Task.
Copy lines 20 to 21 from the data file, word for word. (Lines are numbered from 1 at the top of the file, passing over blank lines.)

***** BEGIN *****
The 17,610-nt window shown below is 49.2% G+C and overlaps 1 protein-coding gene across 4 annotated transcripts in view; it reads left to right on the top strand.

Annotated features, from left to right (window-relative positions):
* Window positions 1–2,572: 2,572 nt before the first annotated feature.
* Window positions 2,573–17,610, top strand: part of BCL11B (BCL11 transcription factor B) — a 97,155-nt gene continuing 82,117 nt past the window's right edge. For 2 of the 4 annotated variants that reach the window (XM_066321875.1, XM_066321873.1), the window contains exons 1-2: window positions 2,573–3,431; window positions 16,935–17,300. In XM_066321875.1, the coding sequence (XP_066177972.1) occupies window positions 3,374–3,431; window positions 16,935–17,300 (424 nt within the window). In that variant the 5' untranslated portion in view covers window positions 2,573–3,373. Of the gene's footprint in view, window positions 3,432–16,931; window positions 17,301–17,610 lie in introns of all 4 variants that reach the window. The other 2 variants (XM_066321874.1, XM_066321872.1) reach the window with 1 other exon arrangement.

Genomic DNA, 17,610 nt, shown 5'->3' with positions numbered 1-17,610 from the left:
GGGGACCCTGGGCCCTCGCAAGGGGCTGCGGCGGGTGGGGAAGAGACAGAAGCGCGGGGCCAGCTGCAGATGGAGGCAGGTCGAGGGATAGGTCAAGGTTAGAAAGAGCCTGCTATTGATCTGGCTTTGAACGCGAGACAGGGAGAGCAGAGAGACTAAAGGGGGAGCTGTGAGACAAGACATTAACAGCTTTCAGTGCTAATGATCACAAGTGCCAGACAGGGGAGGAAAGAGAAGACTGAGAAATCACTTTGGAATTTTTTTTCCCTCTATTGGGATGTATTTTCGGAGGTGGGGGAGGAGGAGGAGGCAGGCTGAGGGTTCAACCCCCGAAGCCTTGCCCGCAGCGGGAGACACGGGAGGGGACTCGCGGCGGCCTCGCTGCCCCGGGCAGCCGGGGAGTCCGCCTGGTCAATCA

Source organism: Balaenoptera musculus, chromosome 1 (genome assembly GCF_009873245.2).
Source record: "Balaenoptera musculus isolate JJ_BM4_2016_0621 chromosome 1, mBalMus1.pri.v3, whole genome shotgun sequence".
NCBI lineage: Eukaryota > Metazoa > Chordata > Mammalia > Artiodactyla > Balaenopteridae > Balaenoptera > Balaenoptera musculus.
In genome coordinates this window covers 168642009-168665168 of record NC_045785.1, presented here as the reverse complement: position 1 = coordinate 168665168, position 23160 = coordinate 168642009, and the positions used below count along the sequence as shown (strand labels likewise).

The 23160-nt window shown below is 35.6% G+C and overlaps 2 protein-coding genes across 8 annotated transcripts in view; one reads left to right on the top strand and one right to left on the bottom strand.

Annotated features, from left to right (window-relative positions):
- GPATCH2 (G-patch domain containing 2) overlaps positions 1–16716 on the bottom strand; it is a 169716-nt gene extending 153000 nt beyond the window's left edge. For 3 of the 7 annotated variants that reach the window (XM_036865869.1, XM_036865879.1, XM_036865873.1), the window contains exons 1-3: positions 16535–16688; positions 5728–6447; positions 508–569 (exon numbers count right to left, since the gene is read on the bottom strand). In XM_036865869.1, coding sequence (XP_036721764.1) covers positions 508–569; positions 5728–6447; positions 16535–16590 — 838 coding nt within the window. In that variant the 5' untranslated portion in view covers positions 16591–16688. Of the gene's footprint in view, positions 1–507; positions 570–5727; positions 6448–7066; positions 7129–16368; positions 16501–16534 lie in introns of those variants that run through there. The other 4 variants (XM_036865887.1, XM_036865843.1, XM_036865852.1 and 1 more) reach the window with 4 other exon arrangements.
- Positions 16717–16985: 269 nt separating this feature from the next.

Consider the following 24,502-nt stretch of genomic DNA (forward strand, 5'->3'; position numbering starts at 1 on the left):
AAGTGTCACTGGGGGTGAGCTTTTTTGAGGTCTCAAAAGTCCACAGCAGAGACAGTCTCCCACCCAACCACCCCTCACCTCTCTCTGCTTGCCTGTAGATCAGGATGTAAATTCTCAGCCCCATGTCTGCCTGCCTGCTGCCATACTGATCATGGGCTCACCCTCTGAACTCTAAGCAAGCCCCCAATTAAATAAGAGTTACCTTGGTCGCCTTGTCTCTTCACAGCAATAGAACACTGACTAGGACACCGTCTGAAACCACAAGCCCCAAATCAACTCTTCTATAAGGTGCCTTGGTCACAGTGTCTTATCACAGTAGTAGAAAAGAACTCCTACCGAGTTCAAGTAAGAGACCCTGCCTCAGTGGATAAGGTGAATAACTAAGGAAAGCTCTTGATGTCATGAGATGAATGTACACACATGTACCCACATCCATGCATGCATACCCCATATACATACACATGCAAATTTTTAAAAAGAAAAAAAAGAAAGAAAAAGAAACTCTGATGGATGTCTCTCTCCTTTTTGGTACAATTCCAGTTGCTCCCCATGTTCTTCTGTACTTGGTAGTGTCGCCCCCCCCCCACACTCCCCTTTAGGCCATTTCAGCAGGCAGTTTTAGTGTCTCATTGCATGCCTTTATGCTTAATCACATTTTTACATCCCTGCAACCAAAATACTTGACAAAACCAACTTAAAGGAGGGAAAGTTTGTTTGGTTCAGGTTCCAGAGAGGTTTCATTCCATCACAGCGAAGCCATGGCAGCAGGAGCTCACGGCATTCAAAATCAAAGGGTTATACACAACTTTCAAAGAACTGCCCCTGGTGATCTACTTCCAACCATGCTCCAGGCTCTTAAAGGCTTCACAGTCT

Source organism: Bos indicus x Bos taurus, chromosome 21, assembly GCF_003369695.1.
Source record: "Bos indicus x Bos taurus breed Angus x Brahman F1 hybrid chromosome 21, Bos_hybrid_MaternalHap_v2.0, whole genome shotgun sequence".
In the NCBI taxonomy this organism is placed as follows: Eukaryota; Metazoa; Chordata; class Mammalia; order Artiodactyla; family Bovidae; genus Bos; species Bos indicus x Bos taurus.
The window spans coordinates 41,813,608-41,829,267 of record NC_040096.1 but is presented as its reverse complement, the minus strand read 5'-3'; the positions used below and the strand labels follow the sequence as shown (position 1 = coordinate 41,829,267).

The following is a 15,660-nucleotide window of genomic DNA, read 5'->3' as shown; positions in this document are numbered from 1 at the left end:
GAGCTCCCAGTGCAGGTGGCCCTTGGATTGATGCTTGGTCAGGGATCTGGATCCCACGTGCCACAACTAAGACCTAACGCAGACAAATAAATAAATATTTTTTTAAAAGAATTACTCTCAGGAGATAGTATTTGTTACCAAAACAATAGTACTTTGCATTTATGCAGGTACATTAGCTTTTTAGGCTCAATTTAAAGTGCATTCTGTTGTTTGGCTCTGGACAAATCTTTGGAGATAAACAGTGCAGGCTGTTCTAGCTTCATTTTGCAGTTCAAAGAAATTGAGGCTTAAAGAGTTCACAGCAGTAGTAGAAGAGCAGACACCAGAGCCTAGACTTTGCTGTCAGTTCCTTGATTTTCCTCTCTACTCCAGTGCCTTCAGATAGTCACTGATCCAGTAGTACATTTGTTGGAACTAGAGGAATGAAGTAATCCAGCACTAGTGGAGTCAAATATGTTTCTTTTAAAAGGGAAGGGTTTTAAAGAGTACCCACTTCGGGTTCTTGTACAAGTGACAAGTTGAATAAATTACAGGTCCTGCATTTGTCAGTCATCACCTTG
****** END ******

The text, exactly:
The window spans coordinates 41,813,608-41,829,267 of record NC_040096.1 but is presented as its reverse complement, the minus strand read 5'-3'; the positions used below and the strand labels follow the sequence as shown (position 1 = coordinate 41,829,267).

The following is a 15,660-nucleotide window of genomic DNA, read 5'->3' as shown; positions in this document are numbered from 1 at the left end: